by Bet Smith
May 7 at 8:47 AM · In October the District Municipality of Muskoka declared a climate emergency. A few weeks ago, the Town of Gravenhurst was the first town within the district to follow suit. As a member of Climate Action Muskoka, I applaud these declarations and hope that they come with the intention to take action. But I am quite aware that some people are rolling their eyes at the news, even pushing back against it.
We are in a comfortable climate bubble here in Central Ontario. We are hardy to long, cold winters, hot summers and buggy springtimes. We have seen a flood or two and the windstorms have become more frequent, but we aren’t getting wildfires, biblical flooding or demolition winds. Looking around, the only emergency we see is represented on the masked and worried faces of our friends and neighbours. The Covid-19 pandemic is currently front-and-centre in our lives.
So what is the significance of declaring a climate emergency? The way I see it, the declaration is an act of solidarity with those who are currently facing the ravages of climate change, and an announcement that yes, we believe in science. We believe NASA, we believe the United Nations and the World Health Organization when they say this is an emergency. And hopefully, we realize that sooner or later, climate change is going to affect us here in Muskoka.
In this futuristic year of 2021, there are solutions. There are ways we can help decrease emissions, draw carbon out of the atmosphere, and live more responsible lives. While many of us – including myself at one point – may have imagined giant vacuums in the sky, sucking in greenhouse gases and re-arranging their molecules, the best solutions are a lot more straightforward and are usually based in nature. Here are a few areas where I think we can make a difference in Muskoka:
Public Transportation: There is a lot of room to improve public transportation here in Muskoka. We need a frequent green bus service that serves a wider community, and we need people to use the bus service so that it remains viable. (I know this is a touchy subject during covid, so let’s think beyond this pandemic.) And trains! I am so glad to hear of work being done to bring back the train. How I long to climb aboard and forget the jammed highway.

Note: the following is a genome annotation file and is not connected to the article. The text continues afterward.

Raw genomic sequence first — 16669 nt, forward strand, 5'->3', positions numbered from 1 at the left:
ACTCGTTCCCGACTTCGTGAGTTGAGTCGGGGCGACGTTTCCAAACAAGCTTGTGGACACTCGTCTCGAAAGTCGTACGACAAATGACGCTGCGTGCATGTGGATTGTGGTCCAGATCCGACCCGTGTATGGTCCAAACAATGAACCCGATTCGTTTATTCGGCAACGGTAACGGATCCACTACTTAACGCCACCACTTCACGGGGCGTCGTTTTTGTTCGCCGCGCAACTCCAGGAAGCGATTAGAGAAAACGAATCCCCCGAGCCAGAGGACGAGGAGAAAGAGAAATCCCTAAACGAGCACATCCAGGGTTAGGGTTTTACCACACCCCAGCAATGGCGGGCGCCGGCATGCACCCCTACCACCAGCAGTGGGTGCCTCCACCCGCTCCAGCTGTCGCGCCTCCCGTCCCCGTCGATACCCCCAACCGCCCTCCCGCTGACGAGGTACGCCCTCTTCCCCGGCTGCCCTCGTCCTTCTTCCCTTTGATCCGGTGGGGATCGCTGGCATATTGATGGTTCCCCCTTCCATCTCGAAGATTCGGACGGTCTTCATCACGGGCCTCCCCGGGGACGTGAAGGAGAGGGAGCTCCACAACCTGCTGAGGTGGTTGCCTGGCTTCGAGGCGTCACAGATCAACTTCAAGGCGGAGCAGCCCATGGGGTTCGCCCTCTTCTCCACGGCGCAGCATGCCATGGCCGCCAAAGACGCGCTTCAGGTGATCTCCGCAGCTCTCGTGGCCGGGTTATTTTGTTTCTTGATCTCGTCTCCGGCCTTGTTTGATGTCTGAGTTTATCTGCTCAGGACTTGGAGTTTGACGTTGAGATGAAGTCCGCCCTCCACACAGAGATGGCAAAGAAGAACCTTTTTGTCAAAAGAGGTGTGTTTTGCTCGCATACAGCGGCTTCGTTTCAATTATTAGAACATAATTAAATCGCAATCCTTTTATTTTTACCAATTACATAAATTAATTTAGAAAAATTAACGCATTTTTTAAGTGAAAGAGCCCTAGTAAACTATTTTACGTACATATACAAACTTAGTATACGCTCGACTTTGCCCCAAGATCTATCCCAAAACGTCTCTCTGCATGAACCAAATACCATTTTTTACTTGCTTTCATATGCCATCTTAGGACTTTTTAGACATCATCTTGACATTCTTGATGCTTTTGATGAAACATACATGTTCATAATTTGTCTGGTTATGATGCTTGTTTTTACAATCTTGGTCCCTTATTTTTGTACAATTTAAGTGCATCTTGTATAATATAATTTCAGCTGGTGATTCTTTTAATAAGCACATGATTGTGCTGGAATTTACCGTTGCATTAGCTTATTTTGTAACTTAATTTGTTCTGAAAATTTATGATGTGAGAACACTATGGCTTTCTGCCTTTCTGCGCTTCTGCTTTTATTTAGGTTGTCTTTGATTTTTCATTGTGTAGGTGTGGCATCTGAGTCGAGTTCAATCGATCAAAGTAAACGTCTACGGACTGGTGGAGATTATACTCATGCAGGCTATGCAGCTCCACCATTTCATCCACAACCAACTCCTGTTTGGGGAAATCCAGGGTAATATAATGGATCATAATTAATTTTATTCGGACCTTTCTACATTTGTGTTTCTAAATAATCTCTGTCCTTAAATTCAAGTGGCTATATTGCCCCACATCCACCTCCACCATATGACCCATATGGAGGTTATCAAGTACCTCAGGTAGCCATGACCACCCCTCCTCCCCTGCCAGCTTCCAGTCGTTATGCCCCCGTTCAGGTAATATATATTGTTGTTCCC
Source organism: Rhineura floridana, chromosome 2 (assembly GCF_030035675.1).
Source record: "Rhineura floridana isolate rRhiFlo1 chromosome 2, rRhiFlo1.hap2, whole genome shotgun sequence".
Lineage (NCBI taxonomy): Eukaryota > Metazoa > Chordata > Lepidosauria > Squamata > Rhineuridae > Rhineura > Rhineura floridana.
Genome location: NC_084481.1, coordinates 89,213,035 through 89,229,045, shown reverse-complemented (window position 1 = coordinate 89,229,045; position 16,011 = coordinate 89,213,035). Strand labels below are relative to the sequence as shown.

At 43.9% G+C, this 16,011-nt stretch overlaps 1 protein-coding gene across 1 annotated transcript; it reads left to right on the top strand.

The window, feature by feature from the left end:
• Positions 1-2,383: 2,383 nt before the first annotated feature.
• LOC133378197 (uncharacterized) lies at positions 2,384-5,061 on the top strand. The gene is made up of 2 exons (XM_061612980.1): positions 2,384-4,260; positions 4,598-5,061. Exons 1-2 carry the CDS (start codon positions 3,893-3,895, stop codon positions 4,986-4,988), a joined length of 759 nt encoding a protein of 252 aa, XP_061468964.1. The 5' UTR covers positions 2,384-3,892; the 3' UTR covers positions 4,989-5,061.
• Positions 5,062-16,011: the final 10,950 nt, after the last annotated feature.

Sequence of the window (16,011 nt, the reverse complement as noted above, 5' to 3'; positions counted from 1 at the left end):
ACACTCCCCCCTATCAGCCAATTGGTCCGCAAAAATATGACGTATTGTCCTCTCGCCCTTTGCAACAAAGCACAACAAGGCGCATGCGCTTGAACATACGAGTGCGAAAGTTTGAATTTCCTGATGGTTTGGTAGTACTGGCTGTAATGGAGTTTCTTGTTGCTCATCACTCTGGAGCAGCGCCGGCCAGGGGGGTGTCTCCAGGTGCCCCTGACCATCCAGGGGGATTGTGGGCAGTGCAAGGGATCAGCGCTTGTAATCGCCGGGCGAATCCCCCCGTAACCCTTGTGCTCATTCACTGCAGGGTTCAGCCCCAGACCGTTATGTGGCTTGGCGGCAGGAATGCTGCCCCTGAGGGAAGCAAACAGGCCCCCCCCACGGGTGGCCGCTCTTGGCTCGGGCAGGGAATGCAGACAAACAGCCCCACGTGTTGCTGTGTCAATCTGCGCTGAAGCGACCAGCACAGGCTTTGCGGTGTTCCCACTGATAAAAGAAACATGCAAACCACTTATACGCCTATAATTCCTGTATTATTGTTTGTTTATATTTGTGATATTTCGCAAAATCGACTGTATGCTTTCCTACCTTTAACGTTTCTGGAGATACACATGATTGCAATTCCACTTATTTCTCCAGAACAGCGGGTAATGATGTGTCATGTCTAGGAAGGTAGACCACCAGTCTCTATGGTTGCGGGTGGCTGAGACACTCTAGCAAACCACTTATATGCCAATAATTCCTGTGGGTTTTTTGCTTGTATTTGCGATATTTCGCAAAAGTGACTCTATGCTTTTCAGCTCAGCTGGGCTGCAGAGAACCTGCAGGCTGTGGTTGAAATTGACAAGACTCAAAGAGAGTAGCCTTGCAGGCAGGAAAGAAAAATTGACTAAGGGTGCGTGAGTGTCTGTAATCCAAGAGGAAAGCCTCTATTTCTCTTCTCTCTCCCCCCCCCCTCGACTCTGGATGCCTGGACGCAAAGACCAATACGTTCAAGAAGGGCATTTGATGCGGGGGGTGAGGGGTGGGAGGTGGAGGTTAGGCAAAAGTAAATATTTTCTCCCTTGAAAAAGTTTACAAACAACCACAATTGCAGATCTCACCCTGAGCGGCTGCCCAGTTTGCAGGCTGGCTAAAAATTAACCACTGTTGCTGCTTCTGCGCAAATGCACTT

Active Transportation: Long-distance commuting by bicycle sucks here in Muskoka. It’s scary to bike along the highway with big trucks blowing past you, whipping dirt into your face. We could look at how other municipalities are promoting and enabling active transportation, (walking and rolling) and follow their examples.
Green building: This is a huge one, and there is a lot of opportunity here. Environmentally-minded builders and architects are now looking at the embodied energy of a building. It’s no longer just about how well we can seal up a building so it’s energy efficient, it’s about looking at the energy (carbon) required to build, and to manufacture the building materials. It’s about choosing more natural, green materials like responsibly-harvested wood, straw and hemp, that are, essentially, made of carbon. (The carbon in plants comes out of the atmosphere, but most of it just ends up going back up… unless we make something out of it!) There are green building materials on the market, like hempcrete and insulation made from recycled materials. Builders need incentives to use more of these materials, so those markets can grow.
Regenerating our soils: Agriculture presents a major opportunity for carbon draw-down. I have rambled on at length about that in the past. Similar practices can be applied to our urban soils. Our parks, lawns and gardens can be real, functioning carbon sinks, if managed well. For more on this, see my blog post, “The Power of Living Soil.” (Link later.)
Green infrastructure in towns: The more plants the better; native ones are best. Parks, grassy boulevards, garden beds, street trees, green roofs and walls – all of these plantings serve multiple purposes. They cool the streets, purify the air, hold carbon, create habitat and make us happy.
Culture: How do we create a local and tourist culture that values the health of the planet? I have always thought of the tent and canoe as icons of Muskoka culture, but when I head out onto the lake, I see whopping powerboats and summer mansions. I want to think of Muskoka as a place for hiking and biking and paddling, but usually, it looks more like a monster-truck rally. How do we steer this place back toward nature, toward active recreation and a culture that generates awareness of ecosystems, an appreciation for nature, serenity, simplicity and peace? We need our local influencers and culture-makers to help us do this.
Personal choices: Even a raging tree-hugger like myself can evaluate her choices and find opportunity for improvement. For me, it’s adjusting my schedule so I can choose my bicycle instead of my little car, making better choices about the products I buy, growing more of my own food and putting on a third sweater instead of turning on the heat. What does it mean for you?
I enthusiastically invite you to join Climate Action Muskoka’s Community Carbon Challenge.https://www.climateactionmuskoka.org/community-carbon…/Please sign up and join others in the commitment to lowering emissions and living a lower-carbon lifestyle. CAM members post new ideas, weekly. If sign up as a business, we’d love to give you a card to display at your store or workplace. Sometimes living a lower-carbon lifestyle will suck. We’ve gotten used to our comforts and luxuries. But it’s important. And it will suck a lot less when we’re doing it together. The cartoon in the pic is by Len Ring Lensue Mckring.
More on soil: http://betsmith.ca/2020/01/29/the-power-of-living-soil/